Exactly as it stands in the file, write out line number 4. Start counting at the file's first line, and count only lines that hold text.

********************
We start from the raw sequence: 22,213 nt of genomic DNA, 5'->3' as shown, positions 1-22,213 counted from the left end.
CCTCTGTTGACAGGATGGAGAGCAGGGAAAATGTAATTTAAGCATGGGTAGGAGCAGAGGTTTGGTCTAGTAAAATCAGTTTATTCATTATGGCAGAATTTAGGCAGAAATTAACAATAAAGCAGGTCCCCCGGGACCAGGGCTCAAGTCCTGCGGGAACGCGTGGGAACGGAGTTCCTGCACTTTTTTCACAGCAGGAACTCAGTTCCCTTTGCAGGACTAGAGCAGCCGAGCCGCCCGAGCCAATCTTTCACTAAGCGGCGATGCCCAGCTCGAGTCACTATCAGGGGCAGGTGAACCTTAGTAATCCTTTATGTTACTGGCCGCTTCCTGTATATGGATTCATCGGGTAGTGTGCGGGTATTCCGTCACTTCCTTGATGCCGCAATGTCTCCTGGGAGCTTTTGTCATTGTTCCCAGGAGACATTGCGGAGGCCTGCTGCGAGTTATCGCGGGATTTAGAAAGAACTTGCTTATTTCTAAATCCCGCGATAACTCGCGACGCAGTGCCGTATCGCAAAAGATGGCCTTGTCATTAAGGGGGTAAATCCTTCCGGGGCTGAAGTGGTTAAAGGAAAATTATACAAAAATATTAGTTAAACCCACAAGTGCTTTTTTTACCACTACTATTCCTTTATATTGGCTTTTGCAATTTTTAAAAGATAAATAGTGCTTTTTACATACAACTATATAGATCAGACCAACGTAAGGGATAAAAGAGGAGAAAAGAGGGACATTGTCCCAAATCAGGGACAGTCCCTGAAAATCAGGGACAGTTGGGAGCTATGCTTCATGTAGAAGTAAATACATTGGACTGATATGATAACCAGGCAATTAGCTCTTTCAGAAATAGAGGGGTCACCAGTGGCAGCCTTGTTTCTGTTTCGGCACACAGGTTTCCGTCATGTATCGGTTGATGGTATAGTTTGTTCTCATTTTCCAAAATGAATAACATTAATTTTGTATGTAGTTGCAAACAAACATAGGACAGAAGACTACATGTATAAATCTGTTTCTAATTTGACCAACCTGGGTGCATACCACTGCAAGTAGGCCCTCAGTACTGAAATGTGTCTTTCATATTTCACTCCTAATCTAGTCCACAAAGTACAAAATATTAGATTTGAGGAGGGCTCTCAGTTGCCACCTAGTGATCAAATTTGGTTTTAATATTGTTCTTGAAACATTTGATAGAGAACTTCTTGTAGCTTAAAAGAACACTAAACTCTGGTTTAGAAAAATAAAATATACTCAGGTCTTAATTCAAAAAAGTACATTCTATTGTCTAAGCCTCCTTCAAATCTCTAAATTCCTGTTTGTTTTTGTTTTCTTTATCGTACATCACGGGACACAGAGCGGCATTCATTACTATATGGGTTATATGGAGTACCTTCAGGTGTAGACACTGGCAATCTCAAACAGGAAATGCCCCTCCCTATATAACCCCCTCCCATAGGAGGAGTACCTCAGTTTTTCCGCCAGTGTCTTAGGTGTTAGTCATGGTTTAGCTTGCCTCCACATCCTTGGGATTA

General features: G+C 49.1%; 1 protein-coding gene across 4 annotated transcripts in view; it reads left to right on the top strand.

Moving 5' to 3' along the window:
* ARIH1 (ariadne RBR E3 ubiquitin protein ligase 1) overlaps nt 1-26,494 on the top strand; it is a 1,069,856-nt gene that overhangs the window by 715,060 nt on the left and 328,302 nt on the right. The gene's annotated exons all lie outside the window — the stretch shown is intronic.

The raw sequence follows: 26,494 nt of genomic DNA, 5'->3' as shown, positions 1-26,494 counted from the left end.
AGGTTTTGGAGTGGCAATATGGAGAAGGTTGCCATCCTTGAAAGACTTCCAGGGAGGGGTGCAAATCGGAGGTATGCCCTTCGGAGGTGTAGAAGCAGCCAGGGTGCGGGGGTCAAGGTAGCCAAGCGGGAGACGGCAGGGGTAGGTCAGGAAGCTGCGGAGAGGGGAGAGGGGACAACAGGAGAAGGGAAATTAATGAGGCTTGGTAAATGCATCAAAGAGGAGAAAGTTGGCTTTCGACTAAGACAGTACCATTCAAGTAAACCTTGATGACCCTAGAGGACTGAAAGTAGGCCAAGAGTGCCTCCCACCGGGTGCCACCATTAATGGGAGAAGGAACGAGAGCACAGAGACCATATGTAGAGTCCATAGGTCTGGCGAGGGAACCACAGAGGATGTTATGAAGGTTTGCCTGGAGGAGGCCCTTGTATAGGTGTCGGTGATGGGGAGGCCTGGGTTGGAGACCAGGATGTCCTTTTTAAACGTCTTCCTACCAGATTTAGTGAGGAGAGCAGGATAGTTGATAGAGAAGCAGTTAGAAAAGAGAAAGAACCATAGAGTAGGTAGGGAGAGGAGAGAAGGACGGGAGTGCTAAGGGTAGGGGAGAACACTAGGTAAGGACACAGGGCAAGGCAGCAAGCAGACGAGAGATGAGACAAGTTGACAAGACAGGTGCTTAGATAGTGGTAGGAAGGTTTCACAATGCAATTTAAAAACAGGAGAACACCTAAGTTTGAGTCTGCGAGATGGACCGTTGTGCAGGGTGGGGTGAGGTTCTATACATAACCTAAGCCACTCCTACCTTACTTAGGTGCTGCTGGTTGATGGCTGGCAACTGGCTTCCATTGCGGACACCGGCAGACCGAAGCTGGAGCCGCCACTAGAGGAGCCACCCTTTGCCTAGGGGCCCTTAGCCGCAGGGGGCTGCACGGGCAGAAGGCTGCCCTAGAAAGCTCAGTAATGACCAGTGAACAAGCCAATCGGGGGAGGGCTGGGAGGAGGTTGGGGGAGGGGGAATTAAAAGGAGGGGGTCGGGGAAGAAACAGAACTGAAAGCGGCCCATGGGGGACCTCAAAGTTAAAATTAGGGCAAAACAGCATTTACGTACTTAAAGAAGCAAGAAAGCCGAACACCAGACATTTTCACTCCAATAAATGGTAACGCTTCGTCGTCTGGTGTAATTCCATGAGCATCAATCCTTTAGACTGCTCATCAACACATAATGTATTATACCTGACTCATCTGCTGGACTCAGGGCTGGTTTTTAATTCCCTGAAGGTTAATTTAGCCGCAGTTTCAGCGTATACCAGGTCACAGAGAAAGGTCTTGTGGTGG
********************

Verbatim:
Moving 5' to 3' along the window: